Your review isn’t written from a perspective of “Is he right or wrong?” You approached it more as a blog post (seeing as this is, well, a blog). I.e. writing your reflections upon reading it, what thoughts it prompted, how your thinking has been influenced going forward.

        I think there’s a lot more room in the overall discussion for posts such as these. So many people are falling over one another to jump on the “let’s dissect his theology” bandwagon, that for someone to share their personal reflections on what they’ve read was a refreshing change.

        A post such as yours will probably encourage more people to read the book to decide for themselves, rather than seeing someone endorse or denounce someone else’s theology.

        For what it’s worth, I hadn’t even heard of Rob Bell before this whole thing.; he’s not that big a name in Australia…

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  5. Hell was never intended for human beings, but for the angels who chose to leave Him in favor of another god. God offered up His Son for everyone, but many will reject Him. Like the angels, it is their choice to reject Him and to be separated from Him. There is no where in scripture that indicates any second chances for salvation are given after death, but there are those that speak to the contrary. I believe it’s irresponsible (at least) for someone to give people that false hope.

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  6. I didn’t write a review precisely because I didn’t quite know how I feel about the “convoluted” part and love the poking at the truth part. I think I’ll write a review of my own now. Thanks!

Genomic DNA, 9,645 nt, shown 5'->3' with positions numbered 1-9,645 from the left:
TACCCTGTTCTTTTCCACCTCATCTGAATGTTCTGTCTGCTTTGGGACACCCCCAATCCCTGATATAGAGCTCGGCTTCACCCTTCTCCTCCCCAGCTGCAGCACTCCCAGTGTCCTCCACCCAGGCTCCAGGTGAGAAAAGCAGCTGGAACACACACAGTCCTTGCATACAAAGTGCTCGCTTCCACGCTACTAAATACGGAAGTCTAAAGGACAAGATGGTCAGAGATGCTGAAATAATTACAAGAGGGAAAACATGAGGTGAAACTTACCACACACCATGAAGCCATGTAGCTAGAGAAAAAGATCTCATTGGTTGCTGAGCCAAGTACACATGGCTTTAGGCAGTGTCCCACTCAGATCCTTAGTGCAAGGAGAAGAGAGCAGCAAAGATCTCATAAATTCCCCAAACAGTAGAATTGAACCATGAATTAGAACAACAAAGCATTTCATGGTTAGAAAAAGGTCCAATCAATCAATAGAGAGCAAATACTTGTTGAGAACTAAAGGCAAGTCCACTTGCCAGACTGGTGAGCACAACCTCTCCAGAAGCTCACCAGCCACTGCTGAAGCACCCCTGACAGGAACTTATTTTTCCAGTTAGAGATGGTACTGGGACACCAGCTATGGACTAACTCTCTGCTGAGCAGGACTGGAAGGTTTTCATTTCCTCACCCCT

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  7. “How much do we allow our faith to depend on our spiritual leader’s?” – Hopefully not at all, they will all eventually fail us.

    “What kind of Jesus are we teaching others about?” – Jesus that loved you enough to die for you so his Father doesn’t have to condemn you.

    “Is there a stopping place in the digging, where we have to surrender and confess that we’ll never know, or does God want us to keep kicking up the dirt?” – We continue to work out our faith until the end there are questions that Christians will wrestle with until the end, do babies that die go to Heaven? What happens to people that never hear the Gospel and die? Is there really an age of accountability or is it metaphorical to an age of awareness? and although Bell raises an intriguing question there is really no biblical support. A loving God provides a clear way so that you know you can spend eternity with Him, and unloving God would leave it up to works where we continue to question if we’ve done enough as imperfect humans. Love does win, but unless the Bible is not the flawless word of God we all say it is as true Disciples, it isn’t the love that Rob Bell speaks of, it is the love that God extended to man by sending His son to die. There is no defense to the person who hears the gospel and rejects the love of God.

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  8. Hey Andrea! I love your premise of the review – from the “English Lessons” standpoint, there. Actually, I found your blog via Dylan Malloch’s site, which led me to your paragraph on “unpacking” the sentences.

    I also love your post on asking questions! I have something of a thing for questions, myself. So – in the interest of encouragement, I had to write a comment sharing my enthusiasm at seeing posts like this popping up all over!

    For what it’s worth, reading this book had a profound impact on me as well – and has led to more than a few questions, haha! I did write about that experience at my site – if interested, you can check out Of Justice & Mercy here, http://justinpheap.posterous.com/of-justice-and-mercy-five-no-seven-tough-ques